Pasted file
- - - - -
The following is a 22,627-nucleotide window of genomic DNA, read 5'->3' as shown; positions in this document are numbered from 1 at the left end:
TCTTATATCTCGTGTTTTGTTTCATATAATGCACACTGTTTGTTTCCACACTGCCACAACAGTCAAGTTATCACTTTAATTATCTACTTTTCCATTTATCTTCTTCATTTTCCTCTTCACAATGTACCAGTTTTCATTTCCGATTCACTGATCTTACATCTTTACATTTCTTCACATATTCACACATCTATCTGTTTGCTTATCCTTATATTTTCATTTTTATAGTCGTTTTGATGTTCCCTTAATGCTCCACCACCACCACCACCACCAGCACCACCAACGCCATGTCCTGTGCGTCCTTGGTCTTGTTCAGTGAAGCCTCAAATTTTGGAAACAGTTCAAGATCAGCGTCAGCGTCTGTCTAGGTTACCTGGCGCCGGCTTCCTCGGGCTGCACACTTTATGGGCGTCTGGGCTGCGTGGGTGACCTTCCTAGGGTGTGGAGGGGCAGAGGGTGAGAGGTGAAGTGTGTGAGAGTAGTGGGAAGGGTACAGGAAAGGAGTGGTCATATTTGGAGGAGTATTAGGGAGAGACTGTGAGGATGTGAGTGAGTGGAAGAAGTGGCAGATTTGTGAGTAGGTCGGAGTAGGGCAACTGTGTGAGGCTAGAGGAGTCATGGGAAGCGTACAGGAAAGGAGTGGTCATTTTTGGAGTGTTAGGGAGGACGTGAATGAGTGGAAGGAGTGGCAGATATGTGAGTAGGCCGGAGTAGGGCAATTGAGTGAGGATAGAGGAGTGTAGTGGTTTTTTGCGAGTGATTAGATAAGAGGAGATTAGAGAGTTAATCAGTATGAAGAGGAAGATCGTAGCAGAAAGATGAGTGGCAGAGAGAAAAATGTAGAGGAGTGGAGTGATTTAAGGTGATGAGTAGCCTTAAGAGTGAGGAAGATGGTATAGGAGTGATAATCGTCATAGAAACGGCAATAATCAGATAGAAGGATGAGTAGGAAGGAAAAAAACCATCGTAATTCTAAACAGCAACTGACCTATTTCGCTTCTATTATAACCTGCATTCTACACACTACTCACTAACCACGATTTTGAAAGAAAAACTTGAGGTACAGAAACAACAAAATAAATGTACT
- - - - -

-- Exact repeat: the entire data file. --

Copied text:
The following is a 22,627-nucleotide window of genomic DNA, read 5'->3' as shown; positions in this document are numbered from 1 at the left end:
TCTTATATCTCGTGTTTTGTTTCATATAATGCACACTGTTTGTTTCCACACTGCCACAACAGTCAAGTTATCACTTTAATTATCTACTTTTCCATTTATCTTCTTCATTTTCCTCTTCACAATGTACCAGTTTTCATTTCCGATTCACTGATCTTACATCTTTACATTTCTTCACATATTCACACATCTATCTGTTTGCTTATCCTTATATTTTCATTTTTATAGTCGTTTTGATGTTCCCTTAATGCTCCACCACCACCACCACCACCAGCACCACCAACGCCATGTCCTGTGCGTCCTTGGTCTTGTTCAGTGAAGCCTCAAATTTTGGAAACAGTTCAAGATCAGCGTCAGCGTCTGTCTAGGTTACCTGGCGCCGGCTTCCTCGGGCTGCACACTTTATGGGCGTCTGGGCTGCGTGGGTGACCTTCCTAGGGTGTGGAGGGGCAGAGGGTGAGAGGTGAAGTGTGTGAGAGTAGTGGGAAGGGTACAGGAAAGGAGTGGTCATATTTGGAGGAGTATTAGGGAGAGACTGTGAGGATGTGAGTGAGTGGAAGAAGTGGCAGATTTGTGAGTAGGTCGGAGTAGGGCAACTGTGTGAGGCTAGAGGAGTCATGGGAAGCGTACAGGAAAGGAGTGGTCATTTTTGGAGTGTTAGGGAGGACGTGAATGAGTGGAAGGAGTGGCAGATATGTGAGTAGGCCGGAGTAGGGCAATTGAGTGAGGATAGAGGAGTGTAGTGGTTTTTTGCGAGTGATTAGATAAGAGGAGATTAGAGAGTTAATCAGTATGAAGAGGAAGATCGTAGCAGAAAGATGAGTGGCAGAGAGAAAAATGTAGAGGAGTGGAGTGATTTAAGGTGATGAGTAGCCTTAAGAGTGAGGAAGATGGTATAGGAGTGATAATCGTCATAGAAACGGCAATAATCAGATAGAAGGATGAGTAGGAAGGAAAAAAACCATCGTAATTCTAAACAGCAACTGACCTATTTCGCTTCTATTATAACCTGCATTCTACACACTACTCACTAACCACGATTTTGAAAGAAAAACTTGAGGTACAGAAACAACAAAATAAATGTACT